How John Lewis is Transforming the Way We Teach the Civil Rights Movement

By Julia Burzynski, a Summer 2015 Leadership Conference Education Fund Intern

Earlier this month, Rep. John Lewis, D. Ga., and Andrew Aydin held a signing in Washington, D.C. for March: Book Two, the second book in their trilogy of graphic novels about the civil rights movement. Specifically, the series recounts Lewis’s experiences and involvement in the movement, and the importance of remembering it beyond what Aydin called the ‘nine words’: Rosa Parks, Martin Luther King, “I Have a Dream.”

The purpose of this series – a purpose that is bolstered by its medium – is to teach the victories and struggles of the movement to a broader audience, including children. Lewis expressed his desire to make his stories understood by younger generations so that they may be better prepared to take on the civil rights issues of today – and tomorrow.


More information about the books can be found here (Book One) and here (Book Two).

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150 Years Ago Today, America Got a Second Independence Day

By Tejpaul Bainiwal, a Summer 2015 Leadership Conference Education Fund Intern

Abraham Lincoln delivered the Emancipation Proclamation in 1863, but it wasn’t until June 19, 1865 – 150 years ago today – that all slaves were finally free.

On that day, Major General Gordon Granger led Union soldiers into Galveston, Texas, at the end of the war to read General Order Number 3, which began:

The people of Texas are informed that in accordance with a Proclamation from the Executive of the United States, all slaves are free. This involves an absolute equality of rights and rights of property between former masters and slaves, and the connection heretofore existing between them becomes that between employer and free laborer.


A common misconception is that the Emancipation Proclamation single-handedly ended slavery throughout the United States, but it had little immediate impact on Texas because there were very few Union troops there to enforce the new Executive Order. For many slaves, freedom didn’t come until two and a half years after President Lincoln’s speech – now celebrated as Juneteenth, the oldest known celebration commemorating the end of slavery.

Many different reasons for the delay have been suggested. One such story is that the messenger bearing news of emancipation was murdered on his way to Texas. Other theories include that the news of emancipation was intentionally withheld by slave owners, and that federal troops were waiting for slave owners to secure one last cotton harvest before going to Texas to enforce it. Any combination of these explanations, or none of them, could be true.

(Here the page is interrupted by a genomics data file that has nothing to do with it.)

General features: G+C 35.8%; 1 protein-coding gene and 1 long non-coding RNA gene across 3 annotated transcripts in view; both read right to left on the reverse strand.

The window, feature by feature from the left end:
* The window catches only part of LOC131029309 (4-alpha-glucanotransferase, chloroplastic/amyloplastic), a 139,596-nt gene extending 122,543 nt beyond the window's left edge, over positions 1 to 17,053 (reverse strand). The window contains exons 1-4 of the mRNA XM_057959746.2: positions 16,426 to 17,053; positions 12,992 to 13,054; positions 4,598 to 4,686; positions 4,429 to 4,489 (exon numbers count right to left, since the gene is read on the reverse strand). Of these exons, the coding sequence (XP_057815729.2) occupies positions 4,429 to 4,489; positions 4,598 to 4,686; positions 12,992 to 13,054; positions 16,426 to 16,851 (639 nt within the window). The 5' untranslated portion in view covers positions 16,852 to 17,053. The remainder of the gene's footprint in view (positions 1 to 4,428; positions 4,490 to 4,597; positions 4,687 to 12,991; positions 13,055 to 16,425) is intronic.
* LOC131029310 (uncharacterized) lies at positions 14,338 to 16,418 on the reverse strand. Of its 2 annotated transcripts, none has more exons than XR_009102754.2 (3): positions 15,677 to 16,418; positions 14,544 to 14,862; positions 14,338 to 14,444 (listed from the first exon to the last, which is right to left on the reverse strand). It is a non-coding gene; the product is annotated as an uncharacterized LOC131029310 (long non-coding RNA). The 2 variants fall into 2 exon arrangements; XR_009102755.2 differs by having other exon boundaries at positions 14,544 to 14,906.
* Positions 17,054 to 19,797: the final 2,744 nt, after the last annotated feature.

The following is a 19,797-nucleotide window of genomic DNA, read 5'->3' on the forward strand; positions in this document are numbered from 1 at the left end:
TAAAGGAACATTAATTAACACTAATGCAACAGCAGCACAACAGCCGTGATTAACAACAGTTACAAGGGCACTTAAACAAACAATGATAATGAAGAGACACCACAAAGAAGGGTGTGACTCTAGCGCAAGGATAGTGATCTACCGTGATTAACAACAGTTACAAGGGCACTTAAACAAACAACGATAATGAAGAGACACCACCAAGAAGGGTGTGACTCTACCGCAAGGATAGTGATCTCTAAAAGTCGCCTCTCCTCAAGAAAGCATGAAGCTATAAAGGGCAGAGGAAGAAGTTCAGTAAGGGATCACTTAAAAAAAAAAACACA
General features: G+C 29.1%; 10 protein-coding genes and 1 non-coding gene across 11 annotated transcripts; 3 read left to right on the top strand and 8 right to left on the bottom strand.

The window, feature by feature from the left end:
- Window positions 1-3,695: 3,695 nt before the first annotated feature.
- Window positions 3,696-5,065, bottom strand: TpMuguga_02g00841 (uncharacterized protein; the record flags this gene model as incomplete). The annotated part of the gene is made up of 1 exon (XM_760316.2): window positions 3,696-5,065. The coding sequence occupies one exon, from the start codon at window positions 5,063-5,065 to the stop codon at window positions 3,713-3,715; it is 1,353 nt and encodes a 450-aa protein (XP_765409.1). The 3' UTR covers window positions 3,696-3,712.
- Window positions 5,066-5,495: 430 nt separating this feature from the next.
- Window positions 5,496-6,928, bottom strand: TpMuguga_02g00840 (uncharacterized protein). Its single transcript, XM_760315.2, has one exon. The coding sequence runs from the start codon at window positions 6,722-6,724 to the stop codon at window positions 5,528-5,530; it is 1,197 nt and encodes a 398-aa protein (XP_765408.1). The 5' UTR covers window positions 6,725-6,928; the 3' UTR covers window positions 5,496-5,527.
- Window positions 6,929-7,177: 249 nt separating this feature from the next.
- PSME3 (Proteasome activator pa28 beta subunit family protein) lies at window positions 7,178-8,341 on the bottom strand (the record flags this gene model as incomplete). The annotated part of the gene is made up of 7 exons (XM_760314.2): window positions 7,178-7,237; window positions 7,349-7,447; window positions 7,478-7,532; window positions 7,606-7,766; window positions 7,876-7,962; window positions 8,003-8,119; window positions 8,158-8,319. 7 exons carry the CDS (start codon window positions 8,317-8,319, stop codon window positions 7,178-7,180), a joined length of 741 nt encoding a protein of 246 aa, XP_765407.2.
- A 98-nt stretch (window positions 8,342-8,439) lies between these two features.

Today, most states recognize Juneteenth as a state holiday or state holiday observance through a bill, house resolution, senate resolution, or joint resolution. Washington, D.C., recognizes it through a special city council resolution. See the full list of observances here.

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NAACP Launches America’s Journey for Justice

By Rowan Conybeare, a Summer 2015 Leadership Conference Education Fund Intern

At the Lincoln Memorial yesterday in Washington, D.C., the NAACP launched America’s Journey for Justice, an 860-mile march that will begin on August 1 in Selma, Ala., and end in D.C. on September 12.

Selma 3 USE

The overall theme of the march, according to Cornell Brooks, president and CEO of the NAACP, is “our lives, our votes, our jobs, our schools matter.” That theme – one that focuses on the value of our lives and the importance of critical civil rights issues like voting, good jobs, and education – is particularly relevant this summer as the civil rights community pushes for legislation to restore the Voting Rights Act (which celebrates its 50th anniversary several days into the march), reauthorize the Elementary and Secondary Education Act (or ESEA, also in its 50th year), and raise the federal minimum wage and ensure equal pay – among other issues related to good jobs and economic security.

More details will be available soon through the NAACP. You can also follow along on Twitter with #JusticeSummer.

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Why Black Working Women Matter

By Reniya Dinkins, a Summer 2015 Leadership Conference Education Fund Intern

One week ago, five powerful Black women led a special briefing in Washington, D.C., on how working Black women are combatting workplace discrimination and unfair pay practices. The briefing, “Black Working Women Matter,” highlighted the success stories of these women and centered on strategies to promote economic stability among Black working women and their families.